W is for Water

The next letter in the A to Z Science series for toddlers and preschoolers at Inspiration Laboratories is W. W is for Water. We’ve done lots of water experiments in the past, so I wanted to focus on introducing the properties of water to young children. Explore what dissolves in water and take a look at surface tension.

W is for Water - part of the A to Z Science series at Inspiration Laboratories

W is for Water

I chose to focus on two properties of water that would be easy for toddlers and preschoolers to experience. Let’s observe how water is the universal solvent and also look at cohesion and surface tension.

Water is the Universal Solvent

This means that water can dissolve most things. (Water has a high solubility.) If we were learning about chemistry, we would talk about the polarity of water, its shape, and its charge to explain what happens. That’s not appropriate for toddlers and preschoolers, so we will just stick with saying that water dissolves many things.

What does dissolve mean? Let’s think about the sugar we put in our tea. We can see the sugar before we add it to the tea. What happens after we add it to the tea? We can no longer see it? Is the sugar still there? Yes. It is just in much smaller pieces. The sugar dissolved into the tea. (Or if you’ve ever played with cornstarch and water, what happens when you add too much water? The cornstarch dissolves.)

Supplies You’ll Need:

  • Water
  • Test tubes, bowl, or cups
  • Substances to test (we used sugar, salt, baking soda, and flour)
  • Something to use for stirring (stirring rod, chopstick, or spoon)

For our investigation, we’re looking at what things will dissolve in water. Aiden chose to test salt, baking soda, and flour in addition to sugar.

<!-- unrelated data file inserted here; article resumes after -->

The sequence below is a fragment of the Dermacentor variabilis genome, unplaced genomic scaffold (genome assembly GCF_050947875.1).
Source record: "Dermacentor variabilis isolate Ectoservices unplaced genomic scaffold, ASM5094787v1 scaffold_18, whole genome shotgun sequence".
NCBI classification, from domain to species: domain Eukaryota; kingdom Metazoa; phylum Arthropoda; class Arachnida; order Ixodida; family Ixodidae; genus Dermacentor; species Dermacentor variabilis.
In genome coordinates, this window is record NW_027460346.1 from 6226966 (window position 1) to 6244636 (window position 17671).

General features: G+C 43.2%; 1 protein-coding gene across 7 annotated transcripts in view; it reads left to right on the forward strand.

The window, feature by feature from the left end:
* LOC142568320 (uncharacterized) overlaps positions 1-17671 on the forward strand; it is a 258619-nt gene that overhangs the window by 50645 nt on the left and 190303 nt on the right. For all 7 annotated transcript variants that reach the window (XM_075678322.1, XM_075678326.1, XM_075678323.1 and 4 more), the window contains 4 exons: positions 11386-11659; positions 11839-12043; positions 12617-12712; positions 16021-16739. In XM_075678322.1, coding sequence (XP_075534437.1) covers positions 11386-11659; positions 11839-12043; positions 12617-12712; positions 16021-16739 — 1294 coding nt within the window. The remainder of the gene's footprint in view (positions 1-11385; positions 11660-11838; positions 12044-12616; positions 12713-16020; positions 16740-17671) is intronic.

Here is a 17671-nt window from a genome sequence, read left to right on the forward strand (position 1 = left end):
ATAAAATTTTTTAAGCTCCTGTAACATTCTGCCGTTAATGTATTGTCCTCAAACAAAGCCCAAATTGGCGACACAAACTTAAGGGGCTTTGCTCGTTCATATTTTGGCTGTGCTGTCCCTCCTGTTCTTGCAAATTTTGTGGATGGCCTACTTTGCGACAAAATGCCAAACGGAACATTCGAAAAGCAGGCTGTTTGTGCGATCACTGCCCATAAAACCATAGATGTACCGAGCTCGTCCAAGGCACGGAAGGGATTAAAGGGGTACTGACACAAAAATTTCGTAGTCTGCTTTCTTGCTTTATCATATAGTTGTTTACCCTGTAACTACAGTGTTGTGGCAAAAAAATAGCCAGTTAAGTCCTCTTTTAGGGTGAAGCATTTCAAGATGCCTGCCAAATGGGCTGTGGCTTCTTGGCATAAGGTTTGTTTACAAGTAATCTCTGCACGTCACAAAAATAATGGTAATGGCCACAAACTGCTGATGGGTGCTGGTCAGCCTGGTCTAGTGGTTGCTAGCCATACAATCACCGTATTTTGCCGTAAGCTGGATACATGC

What dissolves in water?

He added a 1/2 teaspoon of each to test tubes and then filled the test tubes with water and stirred.

What dissolves in water?

We found that all 4 substances dissolved in water. The salt, baking soda, and sugar in water are considered solutions. They have small particles. The flour and water was cloudy. The flour still dissolved in the water. The particles are just larger and we can see them. We call this type of solution a colloid.

What dissolves in water?

Bonus Investigation: Which test tube contains baking soda?

Now that the substances were dissolved in the water, I challenged Aiden to figure out which one had baking soda in it. (I rearranged the test tubes.) I asked him what he knew about baking soda. He said, “it dissolves in water.” I asked what else. He said he knew it dissolved in vinegar. This is sort of correct since our vinegar is mixed with water. I asked him what else happened when it dissolved in the vinegar. He said it made bubbles. Yes. Baking soda reacts with vinegar to make water, a salt, and carbon dioxide (bubbles).

Aiden added vinegar to each of the test tubes. He was looking for bubbles.

baking soda

Only one test tube reacted with the vinegar to produce bubbles. He determined that test tube had the baking soda.

Exploring Surface Tension

Surface tension and cohesion is the reason water drops are a spherical shape. This investigation simply looks at these water drops.

Supplies You’ll Need:

  • Water
  • Dropper (You can also use a spoon or syringe)
  • Soap
  • Food coloring (optional)
  • Container or surface for the investigation

exploring surface tension

Part 1: Just Water

Add food coloring to your water if desired. Use the dropper to drop one drop of water into your container. Place the dropper close to the surface to minimize the effect of gravity. (We were outside and dropped our water directly onto tile board.)

exploring surface tension

Take a look at the water drop. Notice how tall it is. See how it looks like a bubble.

Drop more water drops and observe those as well.

Part 2: Soap and Water

What will happen to the water drops if we add soap to the water?

Use the dropper to drop one drop of soapy water into your container. Observe the water drop. Does it look the same as the water drops with only water?

exploring surface tension

Drop more water drops. Observe and have fun exploring the water.

The Science Behind It:

Soap lowers the surface tension of water by interrupting the hydrogen bonds between water molecules. This means you should see less of a bubble. This is helpful for cleaning your clothes. The soap allows the water to soak into fabric more easily and reach the dirt.

More Water Experiments

  • Lots of water science ideas for kids are in this post. Try the simple water exploration plus other fun ideas.
  • Learn about mixtures and try to combine oil and water.
  • Use water to explore concepts of volume.
  • Check out all of our activities involving water.

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